Workflow History first. The Workflow History list is a hidden list which does exacly what it says on the tin. Items are created each time a workflow runs. It turns out that items in the Workflow History list have a time-to-live and that time is 60 days. That means that any item in the list will automatically be deleted after 60 days. With roughly a 200 item limit before you hit trouble that means about 3 workflows per list item per day is your maximum.

Personally, I think that is a scalability issue. I can envision a scenario where we might want to run that many workflows by design, perhaps more.

Back to the plot. I suspect you're sitting there thinking that in our case, having that many workflows run is bad design or a fault. Well, you're not wrong, although you're not quite right either.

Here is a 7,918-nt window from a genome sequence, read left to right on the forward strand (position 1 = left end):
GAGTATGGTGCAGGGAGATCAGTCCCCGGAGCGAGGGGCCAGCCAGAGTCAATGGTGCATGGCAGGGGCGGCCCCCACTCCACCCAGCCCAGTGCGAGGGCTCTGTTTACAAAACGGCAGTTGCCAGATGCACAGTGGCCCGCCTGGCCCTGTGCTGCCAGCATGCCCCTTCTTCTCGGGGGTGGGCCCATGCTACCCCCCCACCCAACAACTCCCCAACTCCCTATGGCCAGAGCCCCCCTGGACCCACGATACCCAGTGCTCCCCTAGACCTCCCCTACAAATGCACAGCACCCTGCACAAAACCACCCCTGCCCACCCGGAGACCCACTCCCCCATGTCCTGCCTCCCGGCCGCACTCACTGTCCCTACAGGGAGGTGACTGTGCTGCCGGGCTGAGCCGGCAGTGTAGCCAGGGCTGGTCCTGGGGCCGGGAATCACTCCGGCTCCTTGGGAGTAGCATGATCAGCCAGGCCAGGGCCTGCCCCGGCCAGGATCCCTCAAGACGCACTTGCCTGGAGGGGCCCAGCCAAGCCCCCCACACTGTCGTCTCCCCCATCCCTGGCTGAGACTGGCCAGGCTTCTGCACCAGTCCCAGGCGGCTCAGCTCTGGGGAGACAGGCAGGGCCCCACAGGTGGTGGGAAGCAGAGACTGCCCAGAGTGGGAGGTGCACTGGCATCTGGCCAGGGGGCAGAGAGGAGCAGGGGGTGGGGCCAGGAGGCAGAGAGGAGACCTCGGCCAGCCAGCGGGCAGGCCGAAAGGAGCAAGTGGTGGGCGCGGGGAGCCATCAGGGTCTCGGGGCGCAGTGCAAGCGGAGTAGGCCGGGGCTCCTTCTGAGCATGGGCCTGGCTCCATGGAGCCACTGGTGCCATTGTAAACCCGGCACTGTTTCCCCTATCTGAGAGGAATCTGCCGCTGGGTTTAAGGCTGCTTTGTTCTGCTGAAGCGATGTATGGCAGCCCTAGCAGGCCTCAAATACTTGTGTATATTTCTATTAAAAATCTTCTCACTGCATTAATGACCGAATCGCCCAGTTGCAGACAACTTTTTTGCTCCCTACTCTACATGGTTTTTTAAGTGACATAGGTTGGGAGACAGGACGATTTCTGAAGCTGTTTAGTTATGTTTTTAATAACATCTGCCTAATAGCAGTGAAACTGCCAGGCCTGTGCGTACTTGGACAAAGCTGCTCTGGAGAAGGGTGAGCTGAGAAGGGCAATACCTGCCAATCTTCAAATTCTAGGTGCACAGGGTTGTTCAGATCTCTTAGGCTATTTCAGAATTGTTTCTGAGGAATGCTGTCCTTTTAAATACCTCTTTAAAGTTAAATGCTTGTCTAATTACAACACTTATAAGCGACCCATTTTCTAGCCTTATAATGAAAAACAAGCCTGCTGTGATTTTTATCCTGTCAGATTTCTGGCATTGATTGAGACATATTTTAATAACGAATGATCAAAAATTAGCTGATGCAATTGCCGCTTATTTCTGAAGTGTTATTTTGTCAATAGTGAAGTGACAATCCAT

We knew when we built the workflow that we had to avoid circular references and update the lists as little as possible. There is code to make sure that changes made by the workflow itself are not reflected back, and if the change is not the column we care about then the workflow exists cleanly.

We also knew that because the timer job updates a different column in the list item, that would trigger the change event on the list item, running the workflow. As a result the timer performs a system update on the list item which should not trigger events (and indeed does not when we have used the method elsewhere).

What this means is that we actually have two problems:

  1. The system update method when used in our timer is not working correctly and events on the list item are being triggered. This means that the workflow is running too often.
  2. The issue with Workflow History means that we very quickly hit the 200 item limit and meet our end with the SQL query error.